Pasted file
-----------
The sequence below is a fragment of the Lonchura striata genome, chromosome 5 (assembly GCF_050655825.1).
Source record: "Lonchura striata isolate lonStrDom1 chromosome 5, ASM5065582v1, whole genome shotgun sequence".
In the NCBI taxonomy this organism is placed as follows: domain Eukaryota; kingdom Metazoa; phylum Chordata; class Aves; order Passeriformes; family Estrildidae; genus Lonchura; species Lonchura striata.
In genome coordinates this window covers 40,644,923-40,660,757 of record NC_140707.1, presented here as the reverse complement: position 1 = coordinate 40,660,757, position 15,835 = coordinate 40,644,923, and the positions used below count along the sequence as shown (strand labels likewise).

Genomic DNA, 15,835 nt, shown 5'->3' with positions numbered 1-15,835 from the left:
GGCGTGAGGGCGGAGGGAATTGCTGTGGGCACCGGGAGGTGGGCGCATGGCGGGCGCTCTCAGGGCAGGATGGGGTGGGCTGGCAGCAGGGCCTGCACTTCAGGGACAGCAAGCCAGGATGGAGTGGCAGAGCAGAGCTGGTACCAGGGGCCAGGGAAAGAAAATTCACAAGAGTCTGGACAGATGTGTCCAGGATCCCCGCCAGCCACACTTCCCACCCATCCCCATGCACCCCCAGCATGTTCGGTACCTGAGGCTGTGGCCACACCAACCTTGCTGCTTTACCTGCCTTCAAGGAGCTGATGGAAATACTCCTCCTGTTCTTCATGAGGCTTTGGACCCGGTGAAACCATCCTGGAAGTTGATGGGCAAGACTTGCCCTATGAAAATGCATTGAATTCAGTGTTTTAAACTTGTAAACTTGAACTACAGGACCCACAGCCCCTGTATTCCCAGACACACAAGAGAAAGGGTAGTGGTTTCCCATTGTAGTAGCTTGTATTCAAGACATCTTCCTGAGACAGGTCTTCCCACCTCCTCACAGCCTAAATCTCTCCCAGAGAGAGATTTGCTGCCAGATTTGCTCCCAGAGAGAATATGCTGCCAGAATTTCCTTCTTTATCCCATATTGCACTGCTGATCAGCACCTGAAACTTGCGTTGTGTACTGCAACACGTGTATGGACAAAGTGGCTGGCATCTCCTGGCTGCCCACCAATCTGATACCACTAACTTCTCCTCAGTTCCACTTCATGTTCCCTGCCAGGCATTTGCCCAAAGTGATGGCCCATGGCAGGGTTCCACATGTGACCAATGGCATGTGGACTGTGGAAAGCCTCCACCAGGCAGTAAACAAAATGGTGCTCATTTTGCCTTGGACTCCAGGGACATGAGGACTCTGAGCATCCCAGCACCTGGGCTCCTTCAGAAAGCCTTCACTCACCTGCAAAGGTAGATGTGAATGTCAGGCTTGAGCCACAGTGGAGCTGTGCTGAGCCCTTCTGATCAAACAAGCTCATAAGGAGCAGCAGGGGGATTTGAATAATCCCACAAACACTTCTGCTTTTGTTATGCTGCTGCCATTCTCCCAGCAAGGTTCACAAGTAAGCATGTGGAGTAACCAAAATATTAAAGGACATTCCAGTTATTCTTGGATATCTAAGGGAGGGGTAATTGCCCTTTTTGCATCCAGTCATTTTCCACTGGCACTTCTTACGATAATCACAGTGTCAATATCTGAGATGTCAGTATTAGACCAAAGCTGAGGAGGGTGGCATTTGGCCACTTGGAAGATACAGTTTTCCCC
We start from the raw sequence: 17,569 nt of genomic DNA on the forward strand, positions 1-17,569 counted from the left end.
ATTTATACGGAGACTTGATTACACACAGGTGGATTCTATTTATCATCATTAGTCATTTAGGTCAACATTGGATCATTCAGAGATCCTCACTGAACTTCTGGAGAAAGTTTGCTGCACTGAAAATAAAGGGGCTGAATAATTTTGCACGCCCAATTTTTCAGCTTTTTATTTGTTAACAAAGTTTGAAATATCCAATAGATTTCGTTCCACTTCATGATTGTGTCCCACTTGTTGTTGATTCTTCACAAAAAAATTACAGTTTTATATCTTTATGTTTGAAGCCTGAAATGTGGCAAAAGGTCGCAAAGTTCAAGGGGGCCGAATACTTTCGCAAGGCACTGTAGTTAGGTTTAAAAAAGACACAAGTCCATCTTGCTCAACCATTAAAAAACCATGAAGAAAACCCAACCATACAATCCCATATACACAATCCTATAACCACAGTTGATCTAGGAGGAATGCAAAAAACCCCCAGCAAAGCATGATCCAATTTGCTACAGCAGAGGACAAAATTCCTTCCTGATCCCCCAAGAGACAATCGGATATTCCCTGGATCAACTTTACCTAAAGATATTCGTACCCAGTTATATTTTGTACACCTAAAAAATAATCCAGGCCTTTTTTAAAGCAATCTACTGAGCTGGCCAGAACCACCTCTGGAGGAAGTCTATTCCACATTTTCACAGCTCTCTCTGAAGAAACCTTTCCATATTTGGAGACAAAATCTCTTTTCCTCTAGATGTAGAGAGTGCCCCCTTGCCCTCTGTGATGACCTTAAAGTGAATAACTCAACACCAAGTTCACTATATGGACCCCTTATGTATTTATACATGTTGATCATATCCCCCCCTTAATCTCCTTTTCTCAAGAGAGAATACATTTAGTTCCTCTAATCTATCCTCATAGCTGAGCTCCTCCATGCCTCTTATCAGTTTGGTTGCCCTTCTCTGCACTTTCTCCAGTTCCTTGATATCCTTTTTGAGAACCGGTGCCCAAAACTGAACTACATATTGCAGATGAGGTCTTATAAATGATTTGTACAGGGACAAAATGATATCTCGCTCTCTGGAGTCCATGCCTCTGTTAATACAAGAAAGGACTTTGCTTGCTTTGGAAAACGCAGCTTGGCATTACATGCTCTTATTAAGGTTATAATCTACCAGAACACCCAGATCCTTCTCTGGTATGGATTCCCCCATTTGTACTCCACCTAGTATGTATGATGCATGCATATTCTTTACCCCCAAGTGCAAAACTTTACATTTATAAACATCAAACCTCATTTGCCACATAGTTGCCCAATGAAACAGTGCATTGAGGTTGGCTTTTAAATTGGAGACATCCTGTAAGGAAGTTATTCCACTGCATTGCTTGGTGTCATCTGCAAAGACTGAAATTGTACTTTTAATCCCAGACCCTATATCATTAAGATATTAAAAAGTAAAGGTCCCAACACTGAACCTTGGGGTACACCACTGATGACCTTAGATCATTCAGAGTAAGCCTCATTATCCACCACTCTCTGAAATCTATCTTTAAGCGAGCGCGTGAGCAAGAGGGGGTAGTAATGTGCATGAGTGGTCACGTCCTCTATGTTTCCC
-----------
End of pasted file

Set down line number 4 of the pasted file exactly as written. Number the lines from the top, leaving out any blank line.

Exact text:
In genome coordinates this window covers 40,644,923-40,660,757 of record NC_140707.1, presented here as the reverse complement: position 1 = coordinate 40,660,757, position 15,835 = coordinate 40,644,923, and the positions used below count along the sequence as shown (strand labels likewise).